The housing market has improved significantly since the start of 2012, thanks in large part to the elevated role of investors and all-cash homebuyers, which accounted for about 19 percent and 30 percent respectively of all sales in March 2013, according to the National Association of Realtors.
Heightened demand from the investor and cash-buyer set has helped home prices recover in many markets across the country, lifting homeowners out of negative equity territory and fueling more home building. But the current role of investors and cash buyers is not sustainable over the long-run, because as home prices continue to rise and real estate investments become less attractive, that group will exit the housing market.
That raises the question: Is there housing demand to replace these buyers if they pull back?
A key demographic impact of the housing and economic downturns of the last few years has been a reduced rate of household formation. While the nation's population has continued to grow, the number of independent households – both renters and owners – has not kept pace.
According to data from the Census Bureau's American Community Survey (ACS), from 2006 to 2011 the population of the United States grew more than 4 percent. However, during that same period, there was only about 3 percent growth in the number of households.
So where are these collapsed and deferred households? Some are recent college graduates who moved in with parents instead of buying or renting their own home. Others are roommates who have doubled or tripled up in residences, rather than renting separate apartments.
According to the ACS, from 2006 to 2011, there was only about 2 percent growth in family households, but an expansion of 5 percent (faster than population growth) of non-family households, meaning there has been more growth for Americans living together with roommates who are not relatives than traditional family-based households.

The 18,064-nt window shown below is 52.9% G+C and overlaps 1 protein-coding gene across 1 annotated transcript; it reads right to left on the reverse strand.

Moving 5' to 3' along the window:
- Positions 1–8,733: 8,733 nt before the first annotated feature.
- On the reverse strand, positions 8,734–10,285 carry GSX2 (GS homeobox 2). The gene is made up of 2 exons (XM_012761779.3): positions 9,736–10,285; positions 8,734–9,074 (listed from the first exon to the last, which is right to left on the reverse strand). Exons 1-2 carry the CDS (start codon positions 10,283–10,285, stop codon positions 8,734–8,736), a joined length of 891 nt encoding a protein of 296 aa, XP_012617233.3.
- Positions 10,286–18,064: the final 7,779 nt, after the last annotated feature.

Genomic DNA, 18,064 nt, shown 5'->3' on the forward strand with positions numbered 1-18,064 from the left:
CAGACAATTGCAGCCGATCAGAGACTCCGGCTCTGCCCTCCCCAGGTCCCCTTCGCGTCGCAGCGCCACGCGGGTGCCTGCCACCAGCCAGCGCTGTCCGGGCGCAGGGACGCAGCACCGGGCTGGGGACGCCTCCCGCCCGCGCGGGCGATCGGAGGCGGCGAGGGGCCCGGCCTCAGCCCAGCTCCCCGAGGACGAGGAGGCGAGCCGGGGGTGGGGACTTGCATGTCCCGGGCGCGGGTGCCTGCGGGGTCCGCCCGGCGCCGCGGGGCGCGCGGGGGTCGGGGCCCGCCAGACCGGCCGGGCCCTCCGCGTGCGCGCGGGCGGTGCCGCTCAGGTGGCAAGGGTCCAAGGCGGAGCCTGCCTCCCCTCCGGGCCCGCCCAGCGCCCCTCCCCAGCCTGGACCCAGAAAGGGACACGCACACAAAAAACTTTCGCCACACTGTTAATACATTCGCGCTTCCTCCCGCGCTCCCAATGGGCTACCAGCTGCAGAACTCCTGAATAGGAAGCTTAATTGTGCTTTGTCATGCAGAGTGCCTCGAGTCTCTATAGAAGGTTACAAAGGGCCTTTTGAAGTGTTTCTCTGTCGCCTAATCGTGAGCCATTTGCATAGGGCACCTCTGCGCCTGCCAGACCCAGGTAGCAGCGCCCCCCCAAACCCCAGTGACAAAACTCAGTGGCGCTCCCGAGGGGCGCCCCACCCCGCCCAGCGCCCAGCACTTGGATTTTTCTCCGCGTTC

In the long-run, as people get married and start families, these "missing" households will form. With improving labor conditions, unlocking that pent-up housing demand will strengthen both the rental and owner-occupied housing markets.
Additionally, as the chart above indicates, there will be additional homebuying demand from some of the renting households that formed over the last six or seven years. As opposed to the number of owner-occupied homes, the number of renting households grew dramatically. The number of renting households in single-family homes grew by 2.5 million (22 percent), while more traditional renting households in multifamily units were up almost 7 percent. (Declines in homeowning households are particularly concentrated among those 44 or younger.)
These data illustrate real demand for housing is on the sidelines, particularly among younger Americans. While some analysts have suggested that homeownership has lost its role as an aspirational goal of the middle class, polling data of renters do not bear this out. For example, according to Gallup, 7 in 10 non-homeowners aged 18 to 29 plan to buy a home in the next 10 years.
For these younger prospective homebuyers, policy debates concerning the future of the housing finance system and homeownership programs like the mortgage interest deduction will have real impacts on their housing and wealth status in the years to come.
Robert Dietz is an economist with the National Association of Home Builders (NAHB). Previously an economist with the Congressional Joint Committee on Taxation, Robert writes on housing and policy issues at NAHB's economics blog Eye on Housing. Follow Robert on Twitter at @dietz_econ. The information presented here does not necessarily represent the views of NAHB or its membership.